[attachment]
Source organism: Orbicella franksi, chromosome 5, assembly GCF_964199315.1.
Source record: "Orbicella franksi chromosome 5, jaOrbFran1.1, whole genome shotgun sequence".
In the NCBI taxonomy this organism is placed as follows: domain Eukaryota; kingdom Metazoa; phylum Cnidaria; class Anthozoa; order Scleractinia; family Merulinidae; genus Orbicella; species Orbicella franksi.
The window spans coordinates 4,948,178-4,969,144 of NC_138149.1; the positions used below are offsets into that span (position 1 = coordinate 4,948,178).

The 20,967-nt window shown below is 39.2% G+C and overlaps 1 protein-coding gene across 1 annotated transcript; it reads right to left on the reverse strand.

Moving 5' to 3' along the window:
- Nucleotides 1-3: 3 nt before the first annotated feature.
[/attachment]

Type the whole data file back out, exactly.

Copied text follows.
Source organism: Orbicella franksi, chromosome 5, assembly GCF_964199315.1.
Source record: "Orbicella franksi chromosome 5, jaOrbFran1.1, whole genome shotgun sequence".
In the NCBI taxonomy this organism is placed as follows: domain Eukaryota; kingdom Metazoa; phylum Cnidaria; class Anthozoa; order Scleractinia; family Merulinidae; genus Orbicella; species Orbicella franksi.
The window spans coordinates 4,948,178-4,969,144 of NC_138149.1; the positions used below are offsets into that span (position 1 = coordinate 4,948,178).

The 20,967-nt window shown below is 39.2% G+C and overlaps 1 protein-coding gene across 1 annotated transcript; it reads right to left on the reverse strand.

Moving 5' to 3' along the window:
- Nucleotides 1-3: 3 nt before the first annotated feature.